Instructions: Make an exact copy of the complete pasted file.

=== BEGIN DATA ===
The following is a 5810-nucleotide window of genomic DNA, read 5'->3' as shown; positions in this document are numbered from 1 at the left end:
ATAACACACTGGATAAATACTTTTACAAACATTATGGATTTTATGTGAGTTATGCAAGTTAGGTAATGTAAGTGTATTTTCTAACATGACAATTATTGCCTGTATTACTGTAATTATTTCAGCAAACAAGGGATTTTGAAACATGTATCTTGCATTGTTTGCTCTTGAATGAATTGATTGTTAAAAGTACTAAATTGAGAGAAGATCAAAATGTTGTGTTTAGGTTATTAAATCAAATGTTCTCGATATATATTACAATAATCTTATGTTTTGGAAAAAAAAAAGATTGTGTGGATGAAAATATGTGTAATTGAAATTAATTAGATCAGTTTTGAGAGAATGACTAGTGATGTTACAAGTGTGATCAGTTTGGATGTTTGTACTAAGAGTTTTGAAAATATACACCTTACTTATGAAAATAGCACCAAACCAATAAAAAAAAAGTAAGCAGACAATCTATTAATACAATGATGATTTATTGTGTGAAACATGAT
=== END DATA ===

The following is a 5810-nucleotide window of genomic DNA, read 5'->3' as shown; positions in this document are numbered from 1 at the left end:
ATAACACACTGGATAAATACTTTTACAAACATTATGGATTTTATGTGAGTTATGCAAGTTAGGTAATGTAAGTGTATTTTCTAACATGACAATTATTGCCTGTATTACTGTAATTATTTCAGCAAACAAGGGATTTTGAAACATGTATCTTGCATTGTTTGCTCTTGAATGAATTGATTGTTAAAAGTACTAAATTGAGAGAAGATCAAAATGTTGTGTTTAGGTTATTAAATCAAATGTTCTCGATATATATTACAATAATCTTATGTTTTGGAAAAAAAAAAGATTGTGTGGATGAAAATATGTGTAATTGAAATTAATTAGATCAGTTTTGAGAGAATGACTAGTGATGTTACAAGTGTGATCAGTTTGGATGTTTGTACTAAGAGTTTTGAAAATATACACCTTACTTATGAAAATAGCACCAAACCAATAAAAAAAAAGTAAGCAGACAATCTATTAATACAATGATGATTTATTGTGTGAAACATGAT